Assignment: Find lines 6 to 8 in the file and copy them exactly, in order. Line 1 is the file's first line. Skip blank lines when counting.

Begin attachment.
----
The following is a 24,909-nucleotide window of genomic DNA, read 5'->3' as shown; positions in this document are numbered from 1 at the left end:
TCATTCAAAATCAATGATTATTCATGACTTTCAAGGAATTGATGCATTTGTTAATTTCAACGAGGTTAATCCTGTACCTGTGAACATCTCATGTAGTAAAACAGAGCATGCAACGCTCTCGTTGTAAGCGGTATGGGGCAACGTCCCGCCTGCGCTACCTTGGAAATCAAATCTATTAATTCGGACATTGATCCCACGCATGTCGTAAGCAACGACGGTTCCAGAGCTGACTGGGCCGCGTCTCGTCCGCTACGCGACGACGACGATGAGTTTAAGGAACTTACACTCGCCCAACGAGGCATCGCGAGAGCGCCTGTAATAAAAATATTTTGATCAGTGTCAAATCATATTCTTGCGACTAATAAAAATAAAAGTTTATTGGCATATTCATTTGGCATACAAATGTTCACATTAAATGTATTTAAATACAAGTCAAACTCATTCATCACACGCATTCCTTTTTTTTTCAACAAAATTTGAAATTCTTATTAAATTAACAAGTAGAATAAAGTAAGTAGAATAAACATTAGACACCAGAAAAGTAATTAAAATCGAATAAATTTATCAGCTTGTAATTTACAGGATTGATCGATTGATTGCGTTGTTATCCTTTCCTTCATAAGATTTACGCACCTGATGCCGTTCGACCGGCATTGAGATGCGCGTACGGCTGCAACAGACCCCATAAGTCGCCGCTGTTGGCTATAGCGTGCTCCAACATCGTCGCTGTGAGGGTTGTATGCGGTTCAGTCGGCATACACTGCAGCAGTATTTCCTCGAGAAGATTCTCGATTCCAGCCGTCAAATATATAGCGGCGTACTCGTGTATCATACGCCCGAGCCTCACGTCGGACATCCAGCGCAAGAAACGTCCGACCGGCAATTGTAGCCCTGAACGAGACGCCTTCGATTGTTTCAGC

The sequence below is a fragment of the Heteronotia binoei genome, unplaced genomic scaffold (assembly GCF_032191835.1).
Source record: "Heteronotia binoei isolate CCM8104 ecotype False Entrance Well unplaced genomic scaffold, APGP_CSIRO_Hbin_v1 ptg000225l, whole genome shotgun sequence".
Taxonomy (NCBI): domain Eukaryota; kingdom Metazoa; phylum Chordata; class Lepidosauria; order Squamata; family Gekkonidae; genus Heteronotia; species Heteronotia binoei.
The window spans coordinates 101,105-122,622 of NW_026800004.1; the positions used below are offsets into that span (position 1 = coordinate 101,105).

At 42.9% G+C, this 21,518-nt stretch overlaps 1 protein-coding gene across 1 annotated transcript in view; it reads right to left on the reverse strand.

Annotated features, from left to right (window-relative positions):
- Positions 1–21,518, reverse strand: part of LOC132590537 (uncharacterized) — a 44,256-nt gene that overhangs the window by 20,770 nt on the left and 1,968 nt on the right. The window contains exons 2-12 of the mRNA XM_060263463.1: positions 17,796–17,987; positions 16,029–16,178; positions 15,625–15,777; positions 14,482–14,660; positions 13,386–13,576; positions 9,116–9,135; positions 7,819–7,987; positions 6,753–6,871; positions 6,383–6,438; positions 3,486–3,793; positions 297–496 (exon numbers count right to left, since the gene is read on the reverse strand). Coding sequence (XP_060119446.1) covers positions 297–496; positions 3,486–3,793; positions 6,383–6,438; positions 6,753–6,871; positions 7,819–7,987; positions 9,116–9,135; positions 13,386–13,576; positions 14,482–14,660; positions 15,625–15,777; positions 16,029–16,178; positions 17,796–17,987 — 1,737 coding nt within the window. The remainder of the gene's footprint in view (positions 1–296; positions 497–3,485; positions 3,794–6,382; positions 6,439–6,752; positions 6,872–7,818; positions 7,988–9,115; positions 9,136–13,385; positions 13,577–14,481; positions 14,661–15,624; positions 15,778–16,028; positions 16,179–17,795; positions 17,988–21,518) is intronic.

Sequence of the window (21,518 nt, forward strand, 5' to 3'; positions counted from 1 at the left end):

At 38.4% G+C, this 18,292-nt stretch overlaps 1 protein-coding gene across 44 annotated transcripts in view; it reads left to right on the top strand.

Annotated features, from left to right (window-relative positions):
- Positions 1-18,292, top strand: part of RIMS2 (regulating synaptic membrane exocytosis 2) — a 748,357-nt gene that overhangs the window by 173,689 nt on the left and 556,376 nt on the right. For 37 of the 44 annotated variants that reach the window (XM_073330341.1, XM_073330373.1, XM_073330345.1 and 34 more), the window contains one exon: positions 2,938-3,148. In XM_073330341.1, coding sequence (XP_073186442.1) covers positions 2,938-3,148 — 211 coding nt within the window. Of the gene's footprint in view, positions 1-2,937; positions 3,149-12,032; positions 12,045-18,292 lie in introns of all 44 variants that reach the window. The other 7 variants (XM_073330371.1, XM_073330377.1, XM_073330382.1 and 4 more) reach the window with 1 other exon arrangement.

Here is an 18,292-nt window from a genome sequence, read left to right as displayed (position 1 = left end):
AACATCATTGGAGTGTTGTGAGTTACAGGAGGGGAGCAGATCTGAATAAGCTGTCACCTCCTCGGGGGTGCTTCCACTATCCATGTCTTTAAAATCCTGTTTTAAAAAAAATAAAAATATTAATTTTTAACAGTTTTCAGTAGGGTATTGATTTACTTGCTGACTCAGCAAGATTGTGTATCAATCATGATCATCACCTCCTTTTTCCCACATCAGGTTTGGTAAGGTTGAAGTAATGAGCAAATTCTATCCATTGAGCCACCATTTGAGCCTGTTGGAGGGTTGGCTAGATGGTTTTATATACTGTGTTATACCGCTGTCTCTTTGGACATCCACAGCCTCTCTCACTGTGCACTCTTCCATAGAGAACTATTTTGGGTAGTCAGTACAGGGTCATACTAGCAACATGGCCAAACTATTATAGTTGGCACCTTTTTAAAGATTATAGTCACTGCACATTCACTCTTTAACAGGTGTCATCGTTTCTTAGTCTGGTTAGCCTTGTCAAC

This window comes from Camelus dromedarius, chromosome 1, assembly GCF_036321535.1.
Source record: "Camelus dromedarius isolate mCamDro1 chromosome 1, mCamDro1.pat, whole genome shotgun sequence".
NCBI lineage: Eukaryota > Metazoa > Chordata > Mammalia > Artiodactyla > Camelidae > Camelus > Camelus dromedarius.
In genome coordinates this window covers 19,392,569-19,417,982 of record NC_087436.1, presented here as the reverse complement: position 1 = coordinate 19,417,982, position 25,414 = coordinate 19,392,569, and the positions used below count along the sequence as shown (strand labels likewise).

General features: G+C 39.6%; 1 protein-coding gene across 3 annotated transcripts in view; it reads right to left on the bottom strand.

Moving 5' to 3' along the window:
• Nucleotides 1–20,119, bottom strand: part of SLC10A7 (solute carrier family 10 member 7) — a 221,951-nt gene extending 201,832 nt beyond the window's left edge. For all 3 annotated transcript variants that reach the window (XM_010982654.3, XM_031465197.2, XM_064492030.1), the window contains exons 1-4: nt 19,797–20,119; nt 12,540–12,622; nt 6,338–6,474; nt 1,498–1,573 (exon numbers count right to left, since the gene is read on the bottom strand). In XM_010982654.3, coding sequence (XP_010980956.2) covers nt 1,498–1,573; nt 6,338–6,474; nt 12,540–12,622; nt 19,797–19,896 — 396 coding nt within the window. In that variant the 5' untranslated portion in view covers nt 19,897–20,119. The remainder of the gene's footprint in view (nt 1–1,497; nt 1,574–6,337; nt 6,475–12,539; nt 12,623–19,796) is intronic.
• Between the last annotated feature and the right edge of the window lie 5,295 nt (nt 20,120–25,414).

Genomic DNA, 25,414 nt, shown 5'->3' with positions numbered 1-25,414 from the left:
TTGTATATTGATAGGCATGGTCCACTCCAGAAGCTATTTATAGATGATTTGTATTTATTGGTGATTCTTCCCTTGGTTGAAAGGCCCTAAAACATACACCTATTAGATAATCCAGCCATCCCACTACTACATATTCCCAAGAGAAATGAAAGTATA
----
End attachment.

The window spans coordinates 101,105-122,622 of NW_026800004.1; the positions used below are offsets into that span (position 1 = coordinate 101,105).

At 42.9% G+C, this 21,518-nt stretch overlaps 1 protein-coding gene across 1 annotated transcript in view; it reads right to left on the reverse strand.

Annotated features, from left to right (window-relative positions):